Podcast Episodes

Ranger Tyler Marye describes Workamping opportunities with the Army Corps of Engineers in New Mexico in Episode 107

Today we will be talking with a U.S. Army Corps of Engineers park ranger about opportunities this summer at a project in northern New Mexico.

Tyler Marye is a park ranger at the U.S. Army Corps of Engineers Cochiti Lake Project near Pena Blanca, N.M., which is located between Santa Fe and Albuquerque and just a few miles off Interstate 25.

Tyler is looking for paid gate attendants, and that involves greeting guests on arrival, opening and closing the gates, issuing permits, collecting fees, and educating people about park rules. There are also a few volunteer positions open this summer.

Paid Workampers put in about 41 hours a week over a seven-day period, but they remain at the park the full week. They aren’t technically working the whole time, but they stay on-site in case something comes up. Then, when that week ends, after a two-hour transition period, another set of Workampers comes on duty and takes over for the following week.

So, the gate attendants work a seven-day on, seven-day off schedule. Volunteers don’t have as stringent a time commitment.

Whether paid for volunteer, Workampers have ample time to explore the many things to do in that area. Santa Fe is rich in culture, as is Albuquerque. It’s relatively close to Colorado, Arizona and Texas.

Work typically takes place from mid-April to mid-October, which ensures you’re in the area for the legendary Albuquerque Balloon Festival featuring hundreds of hot air balloons drifting across the valley.

New Mexico has been under some pretty heavy restrictions for more than a year, and everyone is hoping they’ll be able to get out and start recreating again soon. When they do, I suspect it will be a very busy summer for all of the parks and campgrounds in New Mexico.

So this Workamping opportunity is an ideal one for Workampers who desire to spend time in The Land of Enchantment.

No special skills are required for the job. All Workampers receive orientation training that goes over how the software works, covers policies pertaining to rules and interacting with the public.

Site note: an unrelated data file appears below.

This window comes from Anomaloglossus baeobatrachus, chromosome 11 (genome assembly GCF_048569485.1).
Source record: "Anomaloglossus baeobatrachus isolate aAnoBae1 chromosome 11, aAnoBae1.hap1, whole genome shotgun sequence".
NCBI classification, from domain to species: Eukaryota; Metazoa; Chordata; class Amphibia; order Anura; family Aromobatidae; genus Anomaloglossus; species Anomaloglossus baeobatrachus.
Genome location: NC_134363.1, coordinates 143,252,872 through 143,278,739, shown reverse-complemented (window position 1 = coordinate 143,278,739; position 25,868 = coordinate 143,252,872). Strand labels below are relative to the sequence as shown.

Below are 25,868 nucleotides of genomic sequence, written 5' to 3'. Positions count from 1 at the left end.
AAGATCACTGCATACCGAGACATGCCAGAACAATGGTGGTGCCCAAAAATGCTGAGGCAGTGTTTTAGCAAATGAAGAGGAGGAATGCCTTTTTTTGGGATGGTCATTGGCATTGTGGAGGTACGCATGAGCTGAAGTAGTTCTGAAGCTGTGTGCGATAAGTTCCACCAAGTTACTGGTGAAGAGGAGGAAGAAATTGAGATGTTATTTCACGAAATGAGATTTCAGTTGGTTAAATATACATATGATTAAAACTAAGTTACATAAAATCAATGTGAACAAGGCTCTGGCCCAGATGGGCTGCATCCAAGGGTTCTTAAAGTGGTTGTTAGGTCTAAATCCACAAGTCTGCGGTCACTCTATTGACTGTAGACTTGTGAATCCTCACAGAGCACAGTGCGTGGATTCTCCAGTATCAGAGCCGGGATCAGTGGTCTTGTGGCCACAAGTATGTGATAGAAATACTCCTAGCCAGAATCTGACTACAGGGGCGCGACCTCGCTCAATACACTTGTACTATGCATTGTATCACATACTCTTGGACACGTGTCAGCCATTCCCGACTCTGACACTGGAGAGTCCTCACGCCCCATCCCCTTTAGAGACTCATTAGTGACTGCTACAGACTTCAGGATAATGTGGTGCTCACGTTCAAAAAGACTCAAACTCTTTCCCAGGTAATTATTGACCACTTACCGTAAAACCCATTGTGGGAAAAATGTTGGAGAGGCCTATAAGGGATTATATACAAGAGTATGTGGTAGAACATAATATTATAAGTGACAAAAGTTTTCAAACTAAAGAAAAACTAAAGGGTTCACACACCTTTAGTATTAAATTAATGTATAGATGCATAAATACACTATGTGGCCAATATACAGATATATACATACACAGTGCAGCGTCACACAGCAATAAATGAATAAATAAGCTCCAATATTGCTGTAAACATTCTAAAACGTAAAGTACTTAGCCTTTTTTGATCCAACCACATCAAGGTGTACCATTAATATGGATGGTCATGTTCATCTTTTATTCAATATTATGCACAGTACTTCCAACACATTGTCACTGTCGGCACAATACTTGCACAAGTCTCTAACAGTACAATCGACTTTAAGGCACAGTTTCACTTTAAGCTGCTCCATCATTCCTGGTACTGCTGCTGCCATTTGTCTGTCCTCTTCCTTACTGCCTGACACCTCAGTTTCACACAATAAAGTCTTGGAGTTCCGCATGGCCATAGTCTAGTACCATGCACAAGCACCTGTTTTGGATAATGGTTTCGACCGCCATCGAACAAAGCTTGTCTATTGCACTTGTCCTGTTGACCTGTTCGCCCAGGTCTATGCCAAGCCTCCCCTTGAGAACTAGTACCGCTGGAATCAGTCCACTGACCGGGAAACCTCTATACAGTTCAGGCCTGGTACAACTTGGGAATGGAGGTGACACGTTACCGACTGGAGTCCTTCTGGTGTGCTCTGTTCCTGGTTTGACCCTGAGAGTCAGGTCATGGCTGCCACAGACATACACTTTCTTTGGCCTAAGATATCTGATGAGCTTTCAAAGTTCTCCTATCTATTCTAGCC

Tyler is looking for people who like to have a good balance between work and play. Volunteer positions are also available and they don’t require the same level of commitment as the paid contractors.

For more information about the paid and volunteer jobs, email Ranger Marye at cochiti@usace.army.mil.

Today’s show is sponsored by the Small Business RVer School. This new course from Workamper is designed specifically for entrepreneurs on the move and helps you build a business you can run anytime from anywhere.

The self-directed course helps you be your own boss while reducing stress and saving on taxes. Through a series of online videos, and monthly calls, you are taught the steps necessary to build and manage a successful mobile business.

Life is too short. So, choose what you want to do and when you want to do it by starting a business of your own. For more information, visit www.smallbizrver.com.

This episode is sponsored by the National RV Training Academy in Athens, Texas. The academy’s one-week live training or home study course will teach you everything you need to know to fix about 80 percent of the problems people experience with their RVs.

You can also sign up for additional training to become an RV inspector, campground technician or to provide mobile RV service. For more information, visit www.nrvta.com.

Greg Gerber

Greg Gerber is a former journalist who covered the recreation vehicle industry since 2009. He started podcasting in 2014 and enjoys interviewing people about ways to live, work and play in their RVs.

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